I guess you could really put any defensive end that’s making the switch to outside linebacker here. Hughes was relentless at getting to the passer at TCU, but can he drop into coverage as an outside linebacker in a 3-4 defense? If he, or any prospect like him, succeeds in these drills, they’ll see their stock rise significantly.

Damian Williams – WR – USC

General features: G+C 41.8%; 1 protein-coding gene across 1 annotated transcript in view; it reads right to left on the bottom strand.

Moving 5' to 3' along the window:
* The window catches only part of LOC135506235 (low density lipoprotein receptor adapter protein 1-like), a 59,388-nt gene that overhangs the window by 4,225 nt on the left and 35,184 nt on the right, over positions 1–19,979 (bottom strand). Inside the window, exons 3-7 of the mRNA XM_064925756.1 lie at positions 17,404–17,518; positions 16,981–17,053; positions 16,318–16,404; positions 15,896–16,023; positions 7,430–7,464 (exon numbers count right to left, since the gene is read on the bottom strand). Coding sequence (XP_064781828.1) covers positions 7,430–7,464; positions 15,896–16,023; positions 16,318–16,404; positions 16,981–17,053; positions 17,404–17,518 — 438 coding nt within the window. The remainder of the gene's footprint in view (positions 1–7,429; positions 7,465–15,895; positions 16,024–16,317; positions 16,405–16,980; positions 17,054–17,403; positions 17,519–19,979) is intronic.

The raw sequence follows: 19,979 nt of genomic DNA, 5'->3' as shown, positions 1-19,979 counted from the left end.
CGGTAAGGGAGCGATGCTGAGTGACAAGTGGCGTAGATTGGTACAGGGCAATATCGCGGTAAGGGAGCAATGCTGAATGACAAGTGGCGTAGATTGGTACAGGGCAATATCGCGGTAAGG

There’s been a ton of talk the past few weeks about Williams and his lack of flash entering the draft. When you have a draft with flashy players at receiver and you’re not flashy, it’s tough to stand out. I don’t expect much from Williams in terms of measureables — 40 times, bench press, etc…  The only place Williams could stand out iis in the individual drills, and he might have to, to remain a second-round pick. There is a log jam of receivers for the second and third rounds, and most are flashy with tremendous ability. Williams must show that he is a reliable receiver to remain in that group.